The story of rising water is now commonplace along the shoreline of Lake Ontario. And devastating flooding is happening early this year.

"Three to four inches of water in our showroom, in our boat room, that we built up in 2017 because we thought we were safe," said Green Point Marina Owner Cheryl Yerdon. 

In both years of historic flooding, many are quick to criticize the International Join Commission's Plan 2014, which aims to regulate water levels to help area ecosystems.

Though it is a factor, it's not the main one, said Charles Driscoll, a civil and environmental engineering professor at Syracuse University. 

"It's really the climate change that's the big driver here," Driscoll said.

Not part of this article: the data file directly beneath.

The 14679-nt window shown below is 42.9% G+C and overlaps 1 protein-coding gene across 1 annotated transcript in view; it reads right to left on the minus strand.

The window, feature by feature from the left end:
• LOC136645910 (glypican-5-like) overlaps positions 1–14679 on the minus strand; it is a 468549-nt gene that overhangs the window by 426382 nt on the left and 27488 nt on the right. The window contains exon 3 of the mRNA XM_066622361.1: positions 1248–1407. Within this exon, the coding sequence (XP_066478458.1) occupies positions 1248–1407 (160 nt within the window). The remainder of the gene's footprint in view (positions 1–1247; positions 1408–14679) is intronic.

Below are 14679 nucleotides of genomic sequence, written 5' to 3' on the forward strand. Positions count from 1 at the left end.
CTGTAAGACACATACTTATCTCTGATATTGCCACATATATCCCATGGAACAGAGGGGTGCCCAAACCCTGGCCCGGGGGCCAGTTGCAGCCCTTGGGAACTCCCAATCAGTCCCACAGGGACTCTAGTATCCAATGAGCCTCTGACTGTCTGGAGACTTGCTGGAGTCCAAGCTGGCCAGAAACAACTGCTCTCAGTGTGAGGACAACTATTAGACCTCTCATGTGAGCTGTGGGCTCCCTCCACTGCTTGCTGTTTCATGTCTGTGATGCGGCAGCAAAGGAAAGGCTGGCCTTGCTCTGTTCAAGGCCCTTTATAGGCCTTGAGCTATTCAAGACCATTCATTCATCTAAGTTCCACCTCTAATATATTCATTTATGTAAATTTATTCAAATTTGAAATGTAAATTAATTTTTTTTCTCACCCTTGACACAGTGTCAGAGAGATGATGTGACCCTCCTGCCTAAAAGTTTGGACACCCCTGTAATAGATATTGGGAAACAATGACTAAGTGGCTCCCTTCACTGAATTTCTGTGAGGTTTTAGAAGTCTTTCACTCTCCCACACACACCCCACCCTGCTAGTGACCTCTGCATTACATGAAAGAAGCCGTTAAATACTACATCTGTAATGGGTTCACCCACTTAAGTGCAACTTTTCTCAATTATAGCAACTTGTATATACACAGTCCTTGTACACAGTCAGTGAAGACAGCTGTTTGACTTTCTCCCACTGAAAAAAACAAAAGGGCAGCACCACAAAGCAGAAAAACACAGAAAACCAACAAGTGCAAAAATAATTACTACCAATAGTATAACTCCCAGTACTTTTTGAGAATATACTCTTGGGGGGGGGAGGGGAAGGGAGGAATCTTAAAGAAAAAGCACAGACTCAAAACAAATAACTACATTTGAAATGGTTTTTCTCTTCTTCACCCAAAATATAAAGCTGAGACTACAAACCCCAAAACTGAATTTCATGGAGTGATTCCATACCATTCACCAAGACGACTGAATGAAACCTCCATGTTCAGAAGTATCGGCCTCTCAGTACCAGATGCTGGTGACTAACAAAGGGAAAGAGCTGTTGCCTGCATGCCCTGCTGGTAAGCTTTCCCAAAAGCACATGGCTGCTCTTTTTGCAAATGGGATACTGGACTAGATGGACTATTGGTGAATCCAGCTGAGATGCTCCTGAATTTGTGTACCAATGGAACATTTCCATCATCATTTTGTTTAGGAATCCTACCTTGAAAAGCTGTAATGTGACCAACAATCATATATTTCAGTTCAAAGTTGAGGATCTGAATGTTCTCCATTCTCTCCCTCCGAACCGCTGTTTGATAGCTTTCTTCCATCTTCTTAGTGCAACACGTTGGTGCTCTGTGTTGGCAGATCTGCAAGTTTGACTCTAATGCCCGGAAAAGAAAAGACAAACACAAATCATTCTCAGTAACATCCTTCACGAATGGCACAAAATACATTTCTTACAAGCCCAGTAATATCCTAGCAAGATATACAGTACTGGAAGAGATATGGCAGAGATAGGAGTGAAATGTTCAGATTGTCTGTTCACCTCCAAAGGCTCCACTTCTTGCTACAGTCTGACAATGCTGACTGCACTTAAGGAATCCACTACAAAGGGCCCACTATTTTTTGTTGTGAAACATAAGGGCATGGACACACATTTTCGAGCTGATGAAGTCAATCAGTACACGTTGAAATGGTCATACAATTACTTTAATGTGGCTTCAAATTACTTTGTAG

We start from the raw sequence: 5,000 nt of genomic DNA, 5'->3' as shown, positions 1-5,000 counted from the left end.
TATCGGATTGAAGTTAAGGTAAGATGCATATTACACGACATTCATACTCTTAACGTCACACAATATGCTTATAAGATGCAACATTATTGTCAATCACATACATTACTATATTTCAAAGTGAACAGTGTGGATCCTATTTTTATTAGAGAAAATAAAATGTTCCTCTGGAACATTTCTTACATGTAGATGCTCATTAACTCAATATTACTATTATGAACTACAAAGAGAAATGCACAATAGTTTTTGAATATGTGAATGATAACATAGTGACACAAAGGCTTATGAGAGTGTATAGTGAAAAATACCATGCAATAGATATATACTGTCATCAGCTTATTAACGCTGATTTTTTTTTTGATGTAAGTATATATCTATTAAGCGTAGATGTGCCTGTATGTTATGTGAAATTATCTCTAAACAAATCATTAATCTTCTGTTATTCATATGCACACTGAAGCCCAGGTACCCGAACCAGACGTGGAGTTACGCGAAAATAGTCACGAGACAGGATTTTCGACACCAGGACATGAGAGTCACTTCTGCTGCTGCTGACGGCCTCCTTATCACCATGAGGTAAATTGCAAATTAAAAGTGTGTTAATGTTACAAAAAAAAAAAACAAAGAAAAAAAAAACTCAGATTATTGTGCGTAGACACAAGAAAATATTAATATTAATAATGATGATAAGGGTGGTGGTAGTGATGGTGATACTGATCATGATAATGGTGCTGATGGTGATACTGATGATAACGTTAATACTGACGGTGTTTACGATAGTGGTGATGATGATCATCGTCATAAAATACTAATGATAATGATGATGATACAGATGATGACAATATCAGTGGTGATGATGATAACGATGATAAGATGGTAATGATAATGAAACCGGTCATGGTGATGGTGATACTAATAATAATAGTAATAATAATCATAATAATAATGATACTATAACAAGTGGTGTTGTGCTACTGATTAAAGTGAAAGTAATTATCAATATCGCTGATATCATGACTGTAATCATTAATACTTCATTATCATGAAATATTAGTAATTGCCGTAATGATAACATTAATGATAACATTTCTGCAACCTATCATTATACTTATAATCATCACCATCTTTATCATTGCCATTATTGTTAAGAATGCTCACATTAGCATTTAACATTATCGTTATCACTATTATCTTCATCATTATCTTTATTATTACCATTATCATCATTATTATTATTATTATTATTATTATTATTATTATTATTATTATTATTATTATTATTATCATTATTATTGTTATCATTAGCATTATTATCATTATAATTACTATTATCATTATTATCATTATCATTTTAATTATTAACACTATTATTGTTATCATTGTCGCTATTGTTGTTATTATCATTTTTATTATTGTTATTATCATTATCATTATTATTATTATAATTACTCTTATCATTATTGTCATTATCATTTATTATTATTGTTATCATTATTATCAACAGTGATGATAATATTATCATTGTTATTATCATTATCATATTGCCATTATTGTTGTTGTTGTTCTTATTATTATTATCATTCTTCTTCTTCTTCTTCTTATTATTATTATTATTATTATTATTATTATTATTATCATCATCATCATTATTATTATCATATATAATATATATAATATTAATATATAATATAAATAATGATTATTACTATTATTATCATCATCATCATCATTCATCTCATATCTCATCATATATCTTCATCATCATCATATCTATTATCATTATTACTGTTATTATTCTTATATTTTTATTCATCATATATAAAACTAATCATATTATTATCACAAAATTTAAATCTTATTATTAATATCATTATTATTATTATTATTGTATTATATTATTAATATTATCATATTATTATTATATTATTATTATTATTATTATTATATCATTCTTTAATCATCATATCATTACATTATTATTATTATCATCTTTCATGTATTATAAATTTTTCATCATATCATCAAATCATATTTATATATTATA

More rain and more intense rain events across the Northeast are leading to rising water levels on the Great Lakes, Driscoll said.

"Under climate change, we can think of the water cycle, which is the falling of water out of the atmosphere to the land surface and the evaporation back up to atmosphere. Those processes are accelerated because of increases in temperature and just increases in the quantity of precipitation," Driscoll said.

Indeed, 2019 and 2017 both ranked as the third and fourth wettest Mays on record in central New York.

It's a long-term trend that dates back for decades. Driscoll said Plan 2014 is designed to work around the changes.

"The idea about this plan is to make the near shore area more functional and adaptable to changing conditions," Driscoll said.

Driscoll added that lakeshore communities will need to plan and adapt infrastructure for the impacts of the ever-changing climate. 

But for right now, homeowners and business owners are at a loss for what to do as flooding continues. ​